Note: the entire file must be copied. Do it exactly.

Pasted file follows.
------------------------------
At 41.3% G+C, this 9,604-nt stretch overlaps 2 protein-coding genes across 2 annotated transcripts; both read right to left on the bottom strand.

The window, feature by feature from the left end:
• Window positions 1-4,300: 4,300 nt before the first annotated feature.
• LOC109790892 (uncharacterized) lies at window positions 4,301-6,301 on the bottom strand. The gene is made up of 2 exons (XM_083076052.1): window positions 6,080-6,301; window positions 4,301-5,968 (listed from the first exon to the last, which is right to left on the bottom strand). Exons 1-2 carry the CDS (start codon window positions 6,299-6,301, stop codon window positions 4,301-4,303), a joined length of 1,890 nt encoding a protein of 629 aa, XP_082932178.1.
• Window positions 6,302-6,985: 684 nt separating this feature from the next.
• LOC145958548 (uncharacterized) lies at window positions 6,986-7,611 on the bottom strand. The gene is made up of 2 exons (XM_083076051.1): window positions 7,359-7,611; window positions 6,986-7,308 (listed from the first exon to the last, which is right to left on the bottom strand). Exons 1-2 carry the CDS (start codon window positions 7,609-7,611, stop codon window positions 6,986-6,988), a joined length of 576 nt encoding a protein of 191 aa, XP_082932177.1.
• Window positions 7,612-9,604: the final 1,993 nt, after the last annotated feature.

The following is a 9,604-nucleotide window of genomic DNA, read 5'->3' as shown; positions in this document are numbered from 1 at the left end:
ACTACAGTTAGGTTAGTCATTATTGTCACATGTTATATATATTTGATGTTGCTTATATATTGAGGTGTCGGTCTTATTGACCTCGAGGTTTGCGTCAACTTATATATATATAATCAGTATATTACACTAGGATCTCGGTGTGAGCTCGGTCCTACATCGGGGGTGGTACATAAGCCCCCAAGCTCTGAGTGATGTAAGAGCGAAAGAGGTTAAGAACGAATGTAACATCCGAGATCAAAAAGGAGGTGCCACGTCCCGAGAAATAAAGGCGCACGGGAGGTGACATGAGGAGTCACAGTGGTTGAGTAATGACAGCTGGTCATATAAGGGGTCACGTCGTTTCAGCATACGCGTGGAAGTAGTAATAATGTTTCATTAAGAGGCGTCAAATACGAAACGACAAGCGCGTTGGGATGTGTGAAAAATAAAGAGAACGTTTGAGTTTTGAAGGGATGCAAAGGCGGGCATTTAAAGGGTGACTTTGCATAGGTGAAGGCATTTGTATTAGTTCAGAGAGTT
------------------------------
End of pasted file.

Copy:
At 41.3% G+C, this 9,604-nt stretch overlaps 2 protein-coding genes across 2 annotated transcripts; both read right to left on the bottom strand.

The window, feature by feature from the left end:
• Window positions 1-4,300: 4,300 nt before the first annotated feature.
• LOC109790892 (uncharacterized) lies at window positions 4,301-6,301 on the bottom strand. The gene is made up of 2 exons (XM_083076052.1): window positions 6,080-6,301; window positions 4,301-5,968 (listed from the first exon to the last, which is right to left on the bottom strand). Exons 1-2 carry the CDS (start codon window positions 6,299-6,301, stop codon window positions 4,301-4,303), a joined length of 1,890 nt encoding a protein of 629 aa, XP_082932178.1.
• Window positions 6,302-6,985: 684 nt separating this feature from the next.
• LOC145958548 (uncharacterized) lies at window positions 6,986-7,611 on the bottom strand. The gene is made up of 2 exons (XM_083076051.1): window positions 7,359-7,611; window positions 6,986-7,308 (listed from the first exon to the last, which is right to left on the bottom strand). Exons 1-2 carry the CDS (start codon window positions 7,609-7,611, stop codon window positions 6,986-6,988), a joined length of 576 nt encoding a protein of 191 aa, XP_082932177.1.
• Window positions 7,612-9,604: the final 1,993 nt, after the last annotated feature.

The following is a 9,604-nucleotide window of genomic DNA, read 5'->3' as shown; positions in this document are numbered from 1 at the left end:
ACTACAGTTAGGTTAGTCATTATTGTCACATGTTATATATATTTGATGTTGCTTATATATTGAGGTGTCGGTCTTATTGACCTCGAGGTTTGCGTCAACTTATATATATATAATCAGTATATTACACTAGGATCTCGGTGTGAGCTCGGTCCTACATCGGGGGTGGTACATAAGCCCCCAAGCTCTGAGTGATGTAAGAGCGAAAGAGGTTAAGAACGAATGTAACATCCGAGATCAAAAAGGAGGTGCCACGTCCCGAGAAATAAAGGCGCACGGGAGGTGACATGAGGAGTCACAGTGGTTGAGTAATGACAGCTGGTCATATAAGGGGTCACGTCGTTTCAGCATACGCGTGGAAGTAGTAATAATGTTTCATTAAGAGGCGTCAAATACGAAACGACAAGCGCGTTGGGATGTGTGAAAAATAAAGAGAACGTTTGAGTTTTGAAGGGATGCAAAGGCGGGCATTTAAAGGGTGACTTTGCATAGGTGAAGGCATTTGTATTAGTTCAGAGAGTT